DayBreaks for 10/16/18 – God’s Scalpel

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DayBreaks for 10/16/18: God’s Scalpel

From the DayBreaks archive, 10/10/2008:

One of the books that has most profoundly touched my life was written by C. S. Lewis after the death of his wife, Joy. He had been a single man for nearly all of his life when he met Joy Davidson, an American, and fell in love. She died, tragically after just four years, of cancer. The book is titled, A Grief Observed, and I HIGHLY recommend it. It is at one and the same time one of the most unnerving, yet triumphant messages of faith you’ll ever read. In it, Lewis grapples with death and his feelings towards himself, his dead wife, and his feelings towards God. He is brutally honest, and as time passes (the book was written over some period of time to capture the range of his emotions and thinking) he moves in his writing from great anger and bitterness towards God to where his faith in God’s goodness comes crashing to the forefront.

While in the midst of his anguish, he wrote these very insightful words describing the experience of pain in our lives: “The more we believe that God hurts only to heal, the less we can believe that there is any use in begging for tenderness. A cruel man might be bribed – might grow tired of his vile sport – might have a temporary fit of mercy, as alcoholics have fits of sobriety. But suppose that what you are up against is a surgeon whose intentions are wholly good. The kinder and more conscientious he is, the more inexorably he will go on cutting. If he yielded to your entreaties, if he stopped before the operation was complete, all the pain up to that point would have been useless. But is it credible that such extremities of torture should be necessary for us? Well, take your choice. The tortures occur. If they are unnecessary, then there is no God or a bad one. If there is a good God, then these tortures are necessary. For no even moderately good Being could possibly inflict or permit them if they weren’t.” (I warned you he was brutally honest, didn’t I?!)

Personally, I don’t believe the Bible teaches that the pain and suffering we experience in this world is God-inflicted. I believe it is a result of the struggle between good and evil, God and the powers of darkness, and sometimes it comes about as a direct consequence of sin in our own life. God wants to overcome all the pain and suffering, and He someday will, when the last enemy is defeated (1 Cor. 15:23-26). Until then, God uses even painful things in our lives to make us whole. And if He stopped before the process was complete, we’d never be well.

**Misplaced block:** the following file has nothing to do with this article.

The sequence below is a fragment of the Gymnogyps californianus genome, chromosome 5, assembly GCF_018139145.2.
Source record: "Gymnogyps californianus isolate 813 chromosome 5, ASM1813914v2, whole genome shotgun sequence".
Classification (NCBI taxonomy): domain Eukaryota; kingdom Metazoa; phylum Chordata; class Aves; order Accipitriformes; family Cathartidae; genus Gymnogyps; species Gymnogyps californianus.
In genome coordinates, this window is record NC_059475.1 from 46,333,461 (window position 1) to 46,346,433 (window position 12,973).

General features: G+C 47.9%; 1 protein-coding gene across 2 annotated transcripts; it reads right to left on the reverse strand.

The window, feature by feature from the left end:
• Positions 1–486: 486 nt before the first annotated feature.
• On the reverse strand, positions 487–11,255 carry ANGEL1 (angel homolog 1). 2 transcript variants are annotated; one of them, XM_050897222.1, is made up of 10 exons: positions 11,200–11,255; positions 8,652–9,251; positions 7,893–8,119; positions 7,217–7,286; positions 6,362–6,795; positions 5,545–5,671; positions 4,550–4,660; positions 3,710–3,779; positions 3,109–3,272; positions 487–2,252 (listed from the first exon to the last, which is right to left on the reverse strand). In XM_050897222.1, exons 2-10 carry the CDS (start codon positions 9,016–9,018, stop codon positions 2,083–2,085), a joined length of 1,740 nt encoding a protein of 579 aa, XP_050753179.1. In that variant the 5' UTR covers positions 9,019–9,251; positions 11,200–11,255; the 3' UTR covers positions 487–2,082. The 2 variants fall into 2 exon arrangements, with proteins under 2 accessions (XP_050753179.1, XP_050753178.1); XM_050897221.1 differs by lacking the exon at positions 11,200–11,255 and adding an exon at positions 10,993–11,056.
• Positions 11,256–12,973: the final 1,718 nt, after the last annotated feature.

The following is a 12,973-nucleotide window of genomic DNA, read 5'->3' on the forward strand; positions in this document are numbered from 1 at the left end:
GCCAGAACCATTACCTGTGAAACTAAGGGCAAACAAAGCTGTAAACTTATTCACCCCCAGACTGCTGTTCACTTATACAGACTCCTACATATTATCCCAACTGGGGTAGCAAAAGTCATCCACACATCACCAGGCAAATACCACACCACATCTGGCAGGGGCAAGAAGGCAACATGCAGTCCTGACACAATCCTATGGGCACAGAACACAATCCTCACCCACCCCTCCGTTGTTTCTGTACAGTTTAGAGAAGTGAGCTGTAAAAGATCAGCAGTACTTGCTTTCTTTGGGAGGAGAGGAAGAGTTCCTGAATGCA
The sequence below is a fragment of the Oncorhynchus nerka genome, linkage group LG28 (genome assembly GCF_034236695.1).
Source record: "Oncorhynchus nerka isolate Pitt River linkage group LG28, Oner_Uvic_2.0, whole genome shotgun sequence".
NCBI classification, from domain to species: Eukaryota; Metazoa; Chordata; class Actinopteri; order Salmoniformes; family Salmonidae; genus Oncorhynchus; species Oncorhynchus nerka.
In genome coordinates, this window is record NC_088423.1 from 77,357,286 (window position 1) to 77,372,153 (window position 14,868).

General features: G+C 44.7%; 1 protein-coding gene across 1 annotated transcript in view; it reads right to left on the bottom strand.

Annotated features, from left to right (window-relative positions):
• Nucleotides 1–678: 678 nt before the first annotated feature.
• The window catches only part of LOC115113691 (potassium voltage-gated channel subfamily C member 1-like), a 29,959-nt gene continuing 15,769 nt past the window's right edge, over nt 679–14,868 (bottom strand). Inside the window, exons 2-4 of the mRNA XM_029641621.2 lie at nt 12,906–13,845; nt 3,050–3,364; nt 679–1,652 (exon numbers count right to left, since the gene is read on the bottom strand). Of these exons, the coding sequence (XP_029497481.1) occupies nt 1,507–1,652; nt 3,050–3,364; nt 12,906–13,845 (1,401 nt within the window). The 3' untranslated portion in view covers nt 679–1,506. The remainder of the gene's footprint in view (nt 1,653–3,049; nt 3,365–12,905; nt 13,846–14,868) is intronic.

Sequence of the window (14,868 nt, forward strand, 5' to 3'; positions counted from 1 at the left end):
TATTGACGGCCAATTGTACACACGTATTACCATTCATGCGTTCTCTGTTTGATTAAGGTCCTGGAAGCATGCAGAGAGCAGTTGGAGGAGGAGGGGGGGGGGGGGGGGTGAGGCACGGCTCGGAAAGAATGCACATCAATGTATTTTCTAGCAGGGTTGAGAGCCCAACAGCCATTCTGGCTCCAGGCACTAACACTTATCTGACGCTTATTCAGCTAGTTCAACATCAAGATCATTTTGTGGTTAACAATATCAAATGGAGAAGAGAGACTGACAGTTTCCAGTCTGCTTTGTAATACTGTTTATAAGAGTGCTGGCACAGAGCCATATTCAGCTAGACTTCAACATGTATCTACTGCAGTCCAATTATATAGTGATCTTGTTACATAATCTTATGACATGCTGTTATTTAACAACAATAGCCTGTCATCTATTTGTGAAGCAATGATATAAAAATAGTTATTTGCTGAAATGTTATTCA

Can you trust God with the pain in your life? You can. Can you survive the anguish you may face? I believe you can, though I’ve not walked in your shoes. Because through them, as well as through the joys of life, God is only doing what 2 Cor. 3:18 says: “And we, who with unveiled faces all reflect the Lord’s glory, are being transformed into his likeness with ever-increasing glory, which comes from the Lord, who is the Spirit.”

PRAYER: Jesus, we plead with you to be as tender with us as possible – but to do the work that must be done in us. In Your name, Amen.

Copyright by 2018 by Galen C. Dalrymple.  ><}}}”>

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DayBreaks for 4/19/18 – Habakkuk’s Circumstances – Deja Vu

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DayBreaks for 4/19/18: Habakkuk’s Circumstances (Déjà vu)     

I will refer you to Habakkuk 1.2-4 as a background for this DayBreaks.

Here’s the scenario: Habakkuk, a prophet in Judea, looks around himself and sees that the “righteous” (in whose number he includes himself) are surrounded by the wicked. He sees so-called justice that is really injustice. He sees iniquity. He sees destruction and violence running rampant. Strife and contention are everywhere and the law seems paralyzed. As bad as that is, what really is bothering Habakkuk is that he has been crying out to the Lord for help – and not seeing any help coming to his rescue.

This is going to get a bit sensitive here because I’m going to delve into politics. Bear with me, please. Habakkuk mixed the two – righteousness and justice. As much as some would like to totally separate the two, we can’t. Why is it wrong to steal from someone, both morally and ethically? Because it results in injustice to the person who had things taken. Justice is both a moral and political issue methinks.

And here’s where it’s gonna get touchy: there are many in America today who are feeling a lot like Habakkuk. They are right – there is much to despair over because of what they see happening (or not happening). They can’t understand why God has let some things happen and why he hasn’t come down with an iron rod and set things straight. And as a result, they cry out – but not maybe so much to God as to their friends on Facebook, Twitter, Instagram and via email.